What made you decide on the genre(s) that you write in?
I decided to write romances because for me the love relationship in a story is crucial. Love is one of the most powerful motivators of human action, and so it’s one of the most interesting reasons for characters to move through a story, the drive pushing the action along. But romantic fiction comes in an almost infinite variety of subgenres. My first novel, The Emerald Wiccan, was a contemporary paranormal with a political intrigue twist. From there I moved over slightly to contemporary environmentally themed romance for the Jenns Cove series, which is set in a small fictional town on the northern California coast. And because I love family centered series, it follows the loves and struggles of the Gallagher family’s children as they return to their hometown. The last book in that series is ready to send to my publisher now—or after one last read through. After finishing Jenns Cove (for now… might be one more story there that I need to tell), I’m switching to my love of history. My father’s four-times great grandfather left France at the time of the French Revolution on a corsair pirate ship as its surgeon and wound up on the island of Mauritius where he settled and founded our family. Since my father was also a surgeon, I’ve been fascinated by the story. Why did he leave France? How did he end up staying on Mauritius? So, I’m diving deeply into the history of the French Revolution, the age of the tall sailing ships, 18th century medicine, and the history of Mauritius, a French sugarcane and coffee colony with a large slave population and a major port for the French privateers who plagued the British East India Company’s merchant fleet as it tried to bring the riches of India, Sumatra, and China back to England. I only have the bare bones of my ancestor’s story based on a genealogy my uncle Louis commissioned, so I get to stretch my imagination and imagine the world at that time. Good historical fiction, though, requires a great deal of research and care during the writing. I’m currently reading a short treatise on the treatment of wounds and fractures published in 1775. Let me tell you, you did not want to get injured in the 18th century!
What has been your experience in publishing been like?
I began by trying to get a traditional publisher and had no luck—a common story. But the advent of self-publishing first through Amazon, and later with Smashwords opened up a new world for publishing. If you have a story to tell, you are pretty much guaranteed that you can get it published. The catch is twofold. First, if you self-publish you have to not only write a great book, but you have to learn how to be a publisher. Those two skillsets are not at all the same. Just because you write a great story doesn’t mean you can get anyone, other than your mom, to read it. The second catch is that pretty much everybody has at least one story in them, and currently the number of books being published is so vast that it’s very difficult to get your story in front of an audience! Hence back to catch number one. Along with self-publishing came a raft of small, indie publishers, like mine. They help somewhat but don’t have the kind of budgets to do much advertising or the power to get past all the weirdness of Amazon and the web world; so, they help, but the author is left to do most of their own promotion. That’s where publications like InD’tale come in. It’s one of the few platforms where authors can get their work seen, reviewed, and even advertised at minimal cost. Back to catch one!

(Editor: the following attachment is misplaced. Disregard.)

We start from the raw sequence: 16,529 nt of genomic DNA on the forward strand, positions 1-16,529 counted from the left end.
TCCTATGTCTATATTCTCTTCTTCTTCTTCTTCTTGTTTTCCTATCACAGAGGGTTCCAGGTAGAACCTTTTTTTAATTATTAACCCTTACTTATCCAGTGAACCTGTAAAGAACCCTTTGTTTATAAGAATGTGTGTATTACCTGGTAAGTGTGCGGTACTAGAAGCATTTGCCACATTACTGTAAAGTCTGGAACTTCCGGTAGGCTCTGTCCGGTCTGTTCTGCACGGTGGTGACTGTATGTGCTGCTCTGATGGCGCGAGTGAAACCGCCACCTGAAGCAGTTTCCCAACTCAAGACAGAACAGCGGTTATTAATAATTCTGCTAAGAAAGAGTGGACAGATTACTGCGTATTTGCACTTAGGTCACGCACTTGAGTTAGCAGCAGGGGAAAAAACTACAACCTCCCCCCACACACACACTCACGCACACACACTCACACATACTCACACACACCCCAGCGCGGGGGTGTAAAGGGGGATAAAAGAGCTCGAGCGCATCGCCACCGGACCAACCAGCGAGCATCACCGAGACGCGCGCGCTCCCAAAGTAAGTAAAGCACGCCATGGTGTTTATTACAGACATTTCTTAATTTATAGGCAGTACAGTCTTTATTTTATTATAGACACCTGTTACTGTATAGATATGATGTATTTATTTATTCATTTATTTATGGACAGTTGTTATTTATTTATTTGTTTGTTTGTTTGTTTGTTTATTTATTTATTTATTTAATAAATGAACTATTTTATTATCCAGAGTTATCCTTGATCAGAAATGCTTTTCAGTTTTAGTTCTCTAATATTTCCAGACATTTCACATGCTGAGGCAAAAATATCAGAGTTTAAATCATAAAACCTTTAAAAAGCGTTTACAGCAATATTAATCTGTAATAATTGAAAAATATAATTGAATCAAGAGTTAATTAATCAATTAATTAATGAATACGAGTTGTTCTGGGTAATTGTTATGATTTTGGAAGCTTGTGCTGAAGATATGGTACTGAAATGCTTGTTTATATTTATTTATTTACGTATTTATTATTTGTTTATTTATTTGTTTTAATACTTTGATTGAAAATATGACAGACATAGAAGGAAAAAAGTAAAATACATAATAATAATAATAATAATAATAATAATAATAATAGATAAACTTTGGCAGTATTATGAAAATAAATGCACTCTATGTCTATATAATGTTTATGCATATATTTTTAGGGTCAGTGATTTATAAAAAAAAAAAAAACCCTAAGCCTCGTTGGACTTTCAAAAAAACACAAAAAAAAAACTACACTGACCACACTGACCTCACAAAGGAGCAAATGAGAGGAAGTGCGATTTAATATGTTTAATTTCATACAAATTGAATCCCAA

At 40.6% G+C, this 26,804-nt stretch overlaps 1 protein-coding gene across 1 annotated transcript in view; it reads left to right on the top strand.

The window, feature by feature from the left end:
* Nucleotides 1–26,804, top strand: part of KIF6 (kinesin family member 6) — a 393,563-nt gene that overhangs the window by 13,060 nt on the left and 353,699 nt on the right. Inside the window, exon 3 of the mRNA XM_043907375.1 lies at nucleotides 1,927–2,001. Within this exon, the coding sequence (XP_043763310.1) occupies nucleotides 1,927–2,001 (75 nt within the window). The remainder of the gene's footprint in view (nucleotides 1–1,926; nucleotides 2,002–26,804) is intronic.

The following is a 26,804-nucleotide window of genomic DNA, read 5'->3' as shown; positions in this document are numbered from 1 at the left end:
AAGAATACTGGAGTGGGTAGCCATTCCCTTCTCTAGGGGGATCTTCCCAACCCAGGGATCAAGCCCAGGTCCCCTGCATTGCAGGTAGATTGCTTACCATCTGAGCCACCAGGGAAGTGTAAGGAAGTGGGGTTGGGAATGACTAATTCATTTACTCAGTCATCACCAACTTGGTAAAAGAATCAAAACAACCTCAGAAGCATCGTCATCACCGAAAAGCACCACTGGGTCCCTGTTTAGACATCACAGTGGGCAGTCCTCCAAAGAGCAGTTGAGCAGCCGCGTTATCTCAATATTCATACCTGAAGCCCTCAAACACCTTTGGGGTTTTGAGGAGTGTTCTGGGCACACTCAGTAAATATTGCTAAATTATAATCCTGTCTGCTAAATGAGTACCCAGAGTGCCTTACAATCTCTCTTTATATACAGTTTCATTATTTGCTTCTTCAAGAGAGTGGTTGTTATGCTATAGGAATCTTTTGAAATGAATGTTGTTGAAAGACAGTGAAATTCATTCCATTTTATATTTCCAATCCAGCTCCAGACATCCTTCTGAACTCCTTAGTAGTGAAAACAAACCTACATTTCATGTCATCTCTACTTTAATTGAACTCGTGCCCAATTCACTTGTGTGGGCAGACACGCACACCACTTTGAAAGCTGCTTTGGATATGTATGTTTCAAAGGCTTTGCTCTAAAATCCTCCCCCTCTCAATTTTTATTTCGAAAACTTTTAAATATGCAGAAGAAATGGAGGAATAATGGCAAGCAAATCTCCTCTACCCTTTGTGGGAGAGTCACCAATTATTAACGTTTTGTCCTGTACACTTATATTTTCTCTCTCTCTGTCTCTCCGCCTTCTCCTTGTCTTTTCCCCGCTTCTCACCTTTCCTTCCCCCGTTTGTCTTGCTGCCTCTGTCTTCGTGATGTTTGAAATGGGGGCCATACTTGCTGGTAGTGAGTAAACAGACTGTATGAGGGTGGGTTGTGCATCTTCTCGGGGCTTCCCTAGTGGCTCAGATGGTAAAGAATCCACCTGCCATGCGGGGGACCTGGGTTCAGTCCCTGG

What would you like to change about the publishing world?
I’m not sure what I would change other than perhaps making Amazon more user friendly for authors. Getting your book published on Amazon is fairly simple… it’s the promotion, hardcopy formatting, all that stuff publishers used to do, that hurts the brain. Smashwords/D2D may be the answer there. I would love to see more reader-writer conferences other than the biggies that cost an arm and a leg. Covid sort of gutted the more reasonable conferences, but hopefully they’ll come back now that things are normalizing. Oh… and I would invent magical editing and rewriting, my least favorite part of writing—that’s why writing is work not play.
What do you most enjoy about being an author?
What I enjoy most is when I get time to sit and write for hours on end with no interruptions, no distractions! Something which happens very rarely. I’m one of the weirdos whose minds constantly churns out stories. I jot down little notes and outlines—I’m an outliner, not a pants’er—so it’s truly heaven when I get to shut out the rest of the world and dive into worlds of my own making. It’s also pretty great when I get positive feedback from readers or get a glowing review. Knowing someone has enjoyed what I’ve written really keeps me writing.